Monday, November 15, 2010

Will A Foolish And Unattainable Quest For Bipartisanship Be An Even Worse Disaster For Obama Next Year Than It Was This Year?


His hopes of becoming Senate Majority Leader crushed by Harry Reid's victory over Sharron Angle, Chuck Schumer appeared on CBS' Face The Nation yesterday, announcing that Obama will surprise us and rise again. If he does, it would surprise me. But it doesn't surprise me that Schumer said it on national TV. I think Obama's vision for a second term-- once he realized that he'd never get elected homecoming queen-- has been that the Republicans will nominate someone even worse than he is. But try running that strategy by Democrats like Ron Klein, Paul Kanjorski, Walt Minnick, Alan Grayson, Ike Skelton. Travis Childers and Suzanne Kosmas, all of whom lost to bizarre sociopaths considerably and demonstrably more insane and less mainstream than an amalgam of the worst of Sarah Palin, Newt Gingrich, Haley Babour, Mike Pence and Mike Huckabee!

Beyond babbling empty platitudes about Obama restoring the American Dream for the middle class and focusing on said middle class like a laser, Schumer-- whose $17,720,436 haul from the Finance Sector is more than what Wall Street bestowed on any other member of Congress short of former presidential candidates John McCain and John Kerry-- babbled even more... empty platitudes about kissing up to the middle class. And he said he believes Democrats and Republicans can still work together despite the divide between the left and the right.
"Middle class incomes this decade are shrinking. … So the middle class is not content. They are up for grabs.

"This talk that some Democrats on the far left will huddle and say 'We won't do anything and do no compromises,' and some Republicans on the far right will huddle and say 'We won't make any compromises' - they'll lose if they do that.

"I think there are a number of areas where we can come together and benefit average families. I think we can on education. I think we can on immigration. I think we can on energy policy. [These are] major policies that affect this country where there are grounds for compromise.

"Any leader, any party, that just says 'We're going to block everything' as middle class incomes are declining is going to lose in 2012."

He thinks Democrats can get the Republicans to compromise on a tax cut solution that raises the $250,000 cap to a million dollars. He must have been drinking. It may sound like a good idea but, like McConnell said, the number one priority of the Republicans in Congress is to make sure Obama is a one-term president, not to work out the solutions to any problems that will make it easier for him to win reelection. Schumer said the tax cuts will be addressed in the lame duck session because Republicans will "not hold middle class tax cuts hostage" for high-end tax cuts. If he wasn't drunk, he was delusional.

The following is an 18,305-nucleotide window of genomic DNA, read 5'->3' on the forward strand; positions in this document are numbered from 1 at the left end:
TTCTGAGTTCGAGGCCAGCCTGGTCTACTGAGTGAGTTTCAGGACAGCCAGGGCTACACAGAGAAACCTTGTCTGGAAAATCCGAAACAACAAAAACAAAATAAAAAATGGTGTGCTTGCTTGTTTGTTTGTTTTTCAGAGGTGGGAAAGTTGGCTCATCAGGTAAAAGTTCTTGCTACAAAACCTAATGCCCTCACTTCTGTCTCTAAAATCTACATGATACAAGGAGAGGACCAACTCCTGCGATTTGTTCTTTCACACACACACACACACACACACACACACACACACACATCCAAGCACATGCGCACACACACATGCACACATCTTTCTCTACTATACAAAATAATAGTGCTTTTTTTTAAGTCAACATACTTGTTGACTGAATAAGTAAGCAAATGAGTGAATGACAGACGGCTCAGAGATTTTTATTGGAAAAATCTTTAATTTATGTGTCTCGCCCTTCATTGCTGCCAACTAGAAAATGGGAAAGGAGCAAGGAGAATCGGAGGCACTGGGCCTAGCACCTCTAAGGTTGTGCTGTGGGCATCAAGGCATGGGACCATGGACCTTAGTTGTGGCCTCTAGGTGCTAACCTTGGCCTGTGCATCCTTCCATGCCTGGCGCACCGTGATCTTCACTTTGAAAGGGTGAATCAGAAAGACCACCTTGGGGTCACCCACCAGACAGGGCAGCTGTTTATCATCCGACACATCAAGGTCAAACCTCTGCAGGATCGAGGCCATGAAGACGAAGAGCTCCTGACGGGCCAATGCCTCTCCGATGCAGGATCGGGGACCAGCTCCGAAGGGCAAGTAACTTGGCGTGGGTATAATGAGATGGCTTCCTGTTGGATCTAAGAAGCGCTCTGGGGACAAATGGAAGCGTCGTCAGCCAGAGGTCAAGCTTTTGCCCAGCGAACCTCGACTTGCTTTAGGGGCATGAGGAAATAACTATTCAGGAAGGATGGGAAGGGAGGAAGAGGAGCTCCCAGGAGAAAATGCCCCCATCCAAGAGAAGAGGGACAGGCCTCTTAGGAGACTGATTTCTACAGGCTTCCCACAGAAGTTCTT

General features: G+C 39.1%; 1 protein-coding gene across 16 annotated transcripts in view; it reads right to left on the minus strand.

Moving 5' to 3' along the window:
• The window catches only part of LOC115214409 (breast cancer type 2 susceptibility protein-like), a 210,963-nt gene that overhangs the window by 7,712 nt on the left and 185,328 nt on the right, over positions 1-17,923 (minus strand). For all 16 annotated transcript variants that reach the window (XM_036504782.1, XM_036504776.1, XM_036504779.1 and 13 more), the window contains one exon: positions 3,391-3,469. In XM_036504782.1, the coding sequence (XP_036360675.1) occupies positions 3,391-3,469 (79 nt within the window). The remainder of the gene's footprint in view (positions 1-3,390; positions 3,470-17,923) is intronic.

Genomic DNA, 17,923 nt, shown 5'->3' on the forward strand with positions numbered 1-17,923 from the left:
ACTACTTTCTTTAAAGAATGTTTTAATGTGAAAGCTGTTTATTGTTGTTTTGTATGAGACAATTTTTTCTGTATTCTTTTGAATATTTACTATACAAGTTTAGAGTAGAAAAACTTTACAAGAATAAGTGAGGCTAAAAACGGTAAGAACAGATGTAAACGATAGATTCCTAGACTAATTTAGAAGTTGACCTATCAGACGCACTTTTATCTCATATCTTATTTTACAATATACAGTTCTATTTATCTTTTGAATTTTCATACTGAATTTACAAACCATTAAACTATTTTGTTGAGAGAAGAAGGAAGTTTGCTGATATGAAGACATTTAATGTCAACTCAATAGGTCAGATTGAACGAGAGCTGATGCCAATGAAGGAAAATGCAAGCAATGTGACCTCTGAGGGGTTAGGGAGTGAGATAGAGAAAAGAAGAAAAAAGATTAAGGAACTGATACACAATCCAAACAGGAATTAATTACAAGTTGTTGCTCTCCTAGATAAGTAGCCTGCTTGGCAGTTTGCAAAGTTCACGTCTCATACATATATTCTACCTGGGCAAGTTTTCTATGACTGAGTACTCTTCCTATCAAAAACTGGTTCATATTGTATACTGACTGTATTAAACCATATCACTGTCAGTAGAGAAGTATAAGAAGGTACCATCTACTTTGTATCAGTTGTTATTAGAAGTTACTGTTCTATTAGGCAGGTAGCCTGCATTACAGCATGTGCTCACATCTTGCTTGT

The left-right/conservative-liberal political split seems to be about over, at least for now. Aside from Big Business now owning all of one party and a big enough chunk of the other one to call the shots, the political conflict in the country is coming down to a fight between conservatives (like Obama) and reactionaries (most Republicans). In a little noticed NY Times pickup from Ross Ramsey, managing editor of the Texas Tribune on Saturday, that dark vision can be seen where it has already become manifest: Texas.
Texas has two Republican Parties.

After the general election in 2008, Republicans and Democrats were almost equals in the Texas House, with 76 of the former and 74 of the latter sitting at the chamber’s oak desks.
Now, that two-vote Republican advantage has exploded into a 48-vote difference in a 99-51 House. Republicans don’t have to share power with Democrats-- they have to share it with Republicans.

Democrats had the same challenge in the days when they were in power and Republicans met in phone booths. Back then, the factions were the conservatives and the liberals. Now it’s a G.O.P. thing. Pick your own taxonomy: moderate and conservative, country and country club, mainline and evangelical, establishment and insurgent, social and financial, old and new, Bush and Perry. However you characterize it, it’s bumpy.

...In 1994, the Texas Republican Party debated whether to seat a particular delegate to the national Republican convention, wondering publicly whether she was conservative enough. The delegate was Ms. Hutchison, already a United States senator.